Van Hollen, Brown Introduce Bill to Secure Service Academy Nominations of Congressional Districts, States Without Representation
U.S. Senator Chris Van Hollen and Congressman Anthony Brown (both D-Md.) have introduced new bicameral legislation to secure the U.S. Service Academy nominations of states and congressional districts that lack representation in Congress due to the death, resignation, or removal from office of a sitting member of Congress. After the passing of Maryland Congressman Elijah Cummings in 2019, the delegation was dismayed to learn that the Congressional District’s allotted service academy openings were revoked, leaving the students in that district with fewer opportunities to seek appointment to one of our federal service academies. The lawmakers’ new legislation, the SERVE Act, would fix this issue and ensure that future students are not denied this opportunity. They were joined in introducing the legislation by Senator Ben Cardin and Congressmen Kweisi Mfume, Jamie Raskin, Dutch Ruppersberger, John Sarbanes, and David Trone (all D-Md.).
“Attending one of our federal service academies is an honor and a privilege, and for many students across our state, it is a life-long dream. Securing one of these nominations is highly competitive, and every Maryland student deserves an equal chance to access this opportunity. This legislation will help ensure that a Congressional vacancy does not stand in the way of our students achieving their dreams and serving their country,” said Senator Van Hollen.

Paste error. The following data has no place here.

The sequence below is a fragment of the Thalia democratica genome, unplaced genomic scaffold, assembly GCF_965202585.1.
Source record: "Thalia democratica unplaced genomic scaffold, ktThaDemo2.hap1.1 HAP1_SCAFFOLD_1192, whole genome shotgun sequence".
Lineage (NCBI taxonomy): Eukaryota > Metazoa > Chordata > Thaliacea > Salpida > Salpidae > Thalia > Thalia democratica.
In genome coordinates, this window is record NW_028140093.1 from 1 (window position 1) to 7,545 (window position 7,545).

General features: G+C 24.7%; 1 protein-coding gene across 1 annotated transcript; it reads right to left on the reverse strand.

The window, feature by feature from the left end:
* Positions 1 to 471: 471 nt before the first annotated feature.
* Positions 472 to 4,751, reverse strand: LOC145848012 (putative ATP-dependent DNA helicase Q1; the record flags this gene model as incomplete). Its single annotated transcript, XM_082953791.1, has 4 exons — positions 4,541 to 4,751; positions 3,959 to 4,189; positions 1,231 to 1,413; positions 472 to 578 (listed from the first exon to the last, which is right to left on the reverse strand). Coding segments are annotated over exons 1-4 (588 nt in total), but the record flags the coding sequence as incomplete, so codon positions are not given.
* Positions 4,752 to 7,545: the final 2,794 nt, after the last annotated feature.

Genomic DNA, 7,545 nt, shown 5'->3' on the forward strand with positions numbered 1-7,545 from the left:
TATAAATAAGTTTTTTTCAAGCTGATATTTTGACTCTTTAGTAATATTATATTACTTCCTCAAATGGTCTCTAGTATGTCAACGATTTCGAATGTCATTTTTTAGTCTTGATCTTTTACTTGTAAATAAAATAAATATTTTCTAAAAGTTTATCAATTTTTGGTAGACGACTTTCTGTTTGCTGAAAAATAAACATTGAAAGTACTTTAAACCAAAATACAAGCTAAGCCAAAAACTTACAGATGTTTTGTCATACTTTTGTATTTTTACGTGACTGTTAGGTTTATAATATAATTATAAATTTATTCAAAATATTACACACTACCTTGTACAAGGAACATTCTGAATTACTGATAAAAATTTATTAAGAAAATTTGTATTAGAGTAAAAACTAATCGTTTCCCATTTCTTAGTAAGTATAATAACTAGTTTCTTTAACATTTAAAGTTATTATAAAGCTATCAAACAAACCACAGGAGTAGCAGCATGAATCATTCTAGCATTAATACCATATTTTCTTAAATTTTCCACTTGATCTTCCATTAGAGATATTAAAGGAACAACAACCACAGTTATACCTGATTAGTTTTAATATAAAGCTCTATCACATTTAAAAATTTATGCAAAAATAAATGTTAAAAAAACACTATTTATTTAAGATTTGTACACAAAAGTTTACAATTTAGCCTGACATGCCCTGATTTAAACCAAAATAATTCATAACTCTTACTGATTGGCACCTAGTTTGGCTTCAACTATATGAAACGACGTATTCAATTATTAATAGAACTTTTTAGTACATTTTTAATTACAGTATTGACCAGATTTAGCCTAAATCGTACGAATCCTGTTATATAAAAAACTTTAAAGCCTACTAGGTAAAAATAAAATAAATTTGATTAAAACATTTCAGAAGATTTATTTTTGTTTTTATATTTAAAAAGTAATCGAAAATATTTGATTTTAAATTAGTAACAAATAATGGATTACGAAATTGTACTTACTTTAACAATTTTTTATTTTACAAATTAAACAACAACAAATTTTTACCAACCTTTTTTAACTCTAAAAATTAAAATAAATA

“Nominating young women and men to our exemplary military service academies is an important responsibility for members of Congress and one I take very seriously after 30-years of service. Military service is a rewarding career path for young people looking to cultivate leadership, technical and other key skills that will serve them well both in and out of uniform,” said Congressman Brown. “We need to make sure no qualified candidates looking to serve our country go overlooked by creating a process to ensure a consistent number of nominations for state delegations, in the event of a Congressional vacancy. We all share the same mission to educate talented young people interested in service to our country. This legislation would help keep that mission on track.”
“In order for students to even be considered for admission to a U.S. Service Academy, they must receive a nomination from either their senator or congressional representative,” said Senator Cardin. “Student applicants are competing against the best and brightest in their state for one of only 10 nominations available to each Member of Congress. Removing one potential source of a nomination, due to circumstances out of their control, is patently unfair to students – and it dramatically and unnecessarily reduces the talented pool of candidates from which the academies can select their next generation of military officers.”